Mary, my mother-in-law is seriously ill in hospital with a nasty case of pneumonia. There’s a substantial chance that she won’t make it. She just turned 51 and the last time I saw her, just a few weeks ago, she was the life and soul of the party.
My wife has flown back to Ireland and is sitting with her mum, who the medical staff are trying to stabilise enough to transport to the nearest hospital with a dialysis machine, because her kidneys have failed. Everyone is worried, scared, disorientated and utterly powerless.
I find myself wishing that I could do something to help – everyone who knows Mary feels the same. The members of the local community in the small town where Mary lives are lighting candles and saying prayers for her, family and close friends are all gathered around offering each other support in this bleak time. The only people who can do anything are the doctors and nurses who are looking after Mary – and of course Mary herself, who just has to hang in there until the antibiotics can do their work and the stress on her system decreases to the point where she can begin the process of recovering.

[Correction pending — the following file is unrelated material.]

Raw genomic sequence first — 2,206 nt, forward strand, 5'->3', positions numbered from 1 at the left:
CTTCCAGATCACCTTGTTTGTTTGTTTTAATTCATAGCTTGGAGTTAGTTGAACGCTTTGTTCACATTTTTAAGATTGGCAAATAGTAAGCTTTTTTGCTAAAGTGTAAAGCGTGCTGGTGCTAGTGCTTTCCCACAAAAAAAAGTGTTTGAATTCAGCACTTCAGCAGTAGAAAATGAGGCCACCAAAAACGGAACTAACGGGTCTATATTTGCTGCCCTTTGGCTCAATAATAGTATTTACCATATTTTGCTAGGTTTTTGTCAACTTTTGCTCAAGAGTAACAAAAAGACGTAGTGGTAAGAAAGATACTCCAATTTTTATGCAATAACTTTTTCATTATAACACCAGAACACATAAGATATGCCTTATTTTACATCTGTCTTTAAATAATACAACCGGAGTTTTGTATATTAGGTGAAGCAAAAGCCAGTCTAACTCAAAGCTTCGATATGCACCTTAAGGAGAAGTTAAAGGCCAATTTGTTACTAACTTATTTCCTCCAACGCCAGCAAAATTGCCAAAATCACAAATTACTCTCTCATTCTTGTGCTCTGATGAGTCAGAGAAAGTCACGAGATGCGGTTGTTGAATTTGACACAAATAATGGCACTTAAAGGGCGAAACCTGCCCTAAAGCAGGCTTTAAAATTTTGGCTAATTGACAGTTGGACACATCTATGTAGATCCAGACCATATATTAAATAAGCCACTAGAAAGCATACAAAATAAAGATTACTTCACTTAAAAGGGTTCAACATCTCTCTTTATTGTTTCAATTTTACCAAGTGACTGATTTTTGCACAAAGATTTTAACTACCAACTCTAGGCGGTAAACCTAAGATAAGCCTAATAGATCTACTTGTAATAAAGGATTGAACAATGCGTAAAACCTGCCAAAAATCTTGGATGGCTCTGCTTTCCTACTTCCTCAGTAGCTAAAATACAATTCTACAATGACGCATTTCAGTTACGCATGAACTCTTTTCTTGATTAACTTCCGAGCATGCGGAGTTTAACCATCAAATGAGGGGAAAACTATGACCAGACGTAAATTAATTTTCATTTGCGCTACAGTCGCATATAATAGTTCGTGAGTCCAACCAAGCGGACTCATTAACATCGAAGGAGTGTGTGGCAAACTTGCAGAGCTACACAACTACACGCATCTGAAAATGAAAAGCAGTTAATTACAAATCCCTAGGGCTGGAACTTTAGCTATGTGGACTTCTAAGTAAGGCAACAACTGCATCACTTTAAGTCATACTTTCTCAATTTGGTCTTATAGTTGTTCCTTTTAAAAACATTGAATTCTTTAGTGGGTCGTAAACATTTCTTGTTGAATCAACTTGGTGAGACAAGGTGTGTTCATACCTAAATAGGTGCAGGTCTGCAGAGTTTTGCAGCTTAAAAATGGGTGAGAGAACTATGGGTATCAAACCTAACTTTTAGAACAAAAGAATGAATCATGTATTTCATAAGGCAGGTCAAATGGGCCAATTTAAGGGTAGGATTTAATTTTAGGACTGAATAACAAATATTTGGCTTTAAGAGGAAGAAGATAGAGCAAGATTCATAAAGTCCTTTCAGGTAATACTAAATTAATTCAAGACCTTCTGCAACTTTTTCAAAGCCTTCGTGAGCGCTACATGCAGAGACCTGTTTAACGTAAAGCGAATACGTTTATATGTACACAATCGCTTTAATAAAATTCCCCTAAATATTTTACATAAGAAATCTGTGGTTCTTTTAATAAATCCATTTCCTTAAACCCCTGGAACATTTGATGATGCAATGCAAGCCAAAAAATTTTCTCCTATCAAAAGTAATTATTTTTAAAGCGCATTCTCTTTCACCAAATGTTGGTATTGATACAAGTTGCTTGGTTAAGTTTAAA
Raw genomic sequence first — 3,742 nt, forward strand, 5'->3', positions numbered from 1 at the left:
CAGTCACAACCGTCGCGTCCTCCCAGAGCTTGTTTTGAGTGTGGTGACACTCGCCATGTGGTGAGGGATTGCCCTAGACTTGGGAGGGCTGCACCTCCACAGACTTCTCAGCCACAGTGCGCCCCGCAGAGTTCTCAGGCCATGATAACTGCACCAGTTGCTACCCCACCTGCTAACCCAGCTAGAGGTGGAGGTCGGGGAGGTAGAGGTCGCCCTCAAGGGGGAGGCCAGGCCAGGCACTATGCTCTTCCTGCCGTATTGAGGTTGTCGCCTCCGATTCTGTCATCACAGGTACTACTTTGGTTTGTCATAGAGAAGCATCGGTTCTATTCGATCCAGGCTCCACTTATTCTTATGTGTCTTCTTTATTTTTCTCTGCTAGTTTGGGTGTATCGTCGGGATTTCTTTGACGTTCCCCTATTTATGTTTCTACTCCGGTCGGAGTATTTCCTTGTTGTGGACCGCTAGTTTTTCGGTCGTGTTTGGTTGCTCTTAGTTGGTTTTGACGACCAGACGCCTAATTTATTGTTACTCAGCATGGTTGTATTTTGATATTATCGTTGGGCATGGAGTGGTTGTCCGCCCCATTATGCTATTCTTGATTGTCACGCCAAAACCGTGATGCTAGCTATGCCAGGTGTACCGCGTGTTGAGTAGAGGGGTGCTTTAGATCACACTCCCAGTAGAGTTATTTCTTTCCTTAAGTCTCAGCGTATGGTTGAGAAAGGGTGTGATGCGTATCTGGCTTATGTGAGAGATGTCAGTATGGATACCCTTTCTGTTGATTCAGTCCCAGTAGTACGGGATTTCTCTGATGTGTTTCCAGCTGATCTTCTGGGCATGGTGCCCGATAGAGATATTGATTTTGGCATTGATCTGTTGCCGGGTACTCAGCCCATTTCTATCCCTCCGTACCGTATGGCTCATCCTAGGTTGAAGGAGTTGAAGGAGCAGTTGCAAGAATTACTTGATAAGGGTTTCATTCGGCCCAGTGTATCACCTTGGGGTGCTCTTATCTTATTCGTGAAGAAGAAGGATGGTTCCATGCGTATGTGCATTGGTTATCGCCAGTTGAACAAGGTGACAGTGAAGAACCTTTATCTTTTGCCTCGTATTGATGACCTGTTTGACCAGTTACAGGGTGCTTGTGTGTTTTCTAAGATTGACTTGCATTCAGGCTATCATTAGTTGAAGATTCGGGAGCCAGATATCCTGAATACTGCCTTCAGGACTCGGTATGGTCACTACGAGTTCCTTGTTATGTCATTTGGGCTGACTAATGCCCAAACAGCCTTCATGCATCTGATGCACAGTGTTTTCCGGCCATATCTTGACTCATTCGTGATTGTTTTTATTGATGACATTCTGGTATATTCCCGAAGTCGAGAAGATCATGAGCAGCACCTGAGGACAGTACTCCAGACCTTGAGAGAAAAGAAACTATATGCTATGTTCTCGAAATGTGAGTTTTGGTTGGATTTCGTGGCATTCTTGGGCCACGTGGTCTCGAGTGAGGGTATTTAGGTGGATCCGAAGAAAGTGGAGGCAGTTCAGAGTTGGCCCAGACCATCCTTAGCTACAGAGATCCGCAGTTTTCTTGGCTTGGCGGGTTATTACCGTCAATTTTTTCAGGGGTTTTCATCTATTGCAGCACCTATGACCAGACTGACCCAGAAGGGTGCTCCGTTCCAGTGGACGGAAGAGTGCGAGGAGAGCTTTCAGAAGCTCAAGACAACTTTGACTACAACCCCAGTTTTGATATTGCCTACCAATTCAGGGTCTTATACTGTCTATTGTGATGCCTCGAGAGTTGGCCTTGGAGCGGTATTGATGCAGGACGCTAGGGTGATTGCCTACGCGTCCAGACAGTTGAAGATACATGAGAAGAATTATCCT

The rest of us are left with nothing but hopes that she will pull through and the fervent wish that we could somehow tip the balance of survival in her favour. This is when superstition and religion have their most powerful grip – when our hopes and wishes are the only things we have available to try and alter the course of very real and very important events. This is when every small thing we do takes on new significance – does me writing this blog somehow influence Mary’s recovery? This is when every phonecall makes your heart drop.
I do not believe that wishful thinking in itself will help Mary, but I will keep wishing Mary better, because even if it doesn’t help her, it will help reduce my despair at being able to do nothing at all.